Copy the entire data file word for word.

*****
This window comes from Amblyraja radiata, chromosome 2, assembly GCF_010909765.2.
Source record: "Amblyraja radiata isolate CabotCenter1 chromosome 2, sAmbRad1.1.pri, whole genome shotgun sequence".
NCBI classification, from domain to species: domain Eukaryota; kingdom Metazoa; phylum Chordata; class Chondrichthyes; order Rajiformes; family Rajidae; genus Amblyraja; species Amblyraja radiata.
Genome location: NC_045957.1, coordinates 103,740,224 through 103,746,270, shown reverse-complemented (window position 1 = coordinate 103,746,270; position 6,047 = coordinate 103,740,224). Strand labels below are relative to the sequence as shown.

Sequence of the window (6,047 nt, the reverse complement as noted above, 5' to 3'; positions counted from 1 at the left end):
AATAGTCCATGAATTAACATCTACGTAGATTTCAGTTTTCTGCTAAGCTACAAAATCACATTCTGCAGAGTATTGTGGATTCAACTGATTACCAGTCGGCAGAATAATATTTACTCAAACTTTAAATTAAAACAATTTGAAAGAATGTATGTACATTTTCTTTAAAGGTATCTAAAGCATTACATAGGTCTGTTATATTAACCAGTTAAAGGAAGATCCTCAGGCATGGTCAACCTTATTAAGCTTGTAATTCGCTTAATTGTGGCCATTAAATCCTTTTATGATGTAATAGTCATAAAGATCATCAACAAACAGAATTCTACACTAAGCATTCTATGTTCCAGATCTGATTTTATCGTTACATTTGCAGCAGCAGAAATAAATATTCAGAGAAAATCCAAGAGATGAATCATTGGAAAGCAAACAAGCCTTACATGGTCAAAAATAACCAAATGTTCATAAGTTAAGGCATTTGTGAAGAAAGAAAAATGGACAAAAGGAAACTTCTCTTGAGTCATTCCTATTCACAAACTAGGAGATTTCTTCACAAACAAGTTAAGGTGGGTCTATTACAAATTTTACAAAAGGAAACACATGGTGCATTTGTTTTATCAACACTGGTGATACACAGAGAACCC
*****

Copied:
This window comes from Amblyraja radiata, chromosome 2, assembly GCF_010909765.2.
Source record: "Amblyraja radiata isolate CabotCenter1 chromosome 2, sAmbRad1.1.pri, whole genome shotgun sequence".
NCBI classification, from domain to species: domain Eukaryota; kingdom Metazoa; phylum Chordata; class Chondrichthyes; order Rajiformes; family Rajidae; genus Amblyraja; species Amblyraja radiata.
Genome location: NC_045957.1, coordinates 103,740,224 through 103,746,270, shown reverse-complemented (window position 1 = coordinate 103,746,270; position 6,047 = coordinate 103,740,224). Strand labels below are relative to the sequence as shown.

Sequence of the window (6,047 nt, the reverse complement as noted above, 5' to 3'; positions counted from 1 at the left end):
AATAGTCCATGAATTAACATCTACGTAGATTTCAGTTTTCTGCTAAGCTACAAAATCACATTCTGCAGAGTATTGTGGATTCAACTGATTACCAGTCGGCAGAATAATATTTACTCAAACTTTAAATTAAAACAATTTGAAAGAATGTATGTACATTTTCTTTAAAGGTATCTAAAGCATTACATAGGTCTGTTATATTAACCAGTTAAAGGAAGATCCTCAGGCATGGTCAACCTTATTAAGCTTGTAATTCGCTTAATTGTGGCCATTAAATCCTTTTATGATGTAATAGTCATAAAGATCATCAACAAACAGAATTCTACACTAAGCATTCTATGTTCCAGATCTGATTTTATCGTTACATTTGCAGCAGCAGAAATAAATATTCAGAGAAAATCCAAGAGATGAATCATTGGAAAGCAAACAAGCCTTACATGGTCAAAAATAACCAAATGTTCATAAGTTAAGGCATTTGTGAAGAAAGAAAAATGGACAAAAGGAAACTTCTCTTGAGTCATTCCTATTCACAAACTAGGAGATTTCTTCACAAACAAGTTAAGGTGGGTCTATTACAAATTTTACAAAAGGAAACACATGGTGCATTTGTTTTATCAACACTGGTGATACACAGAGAACCC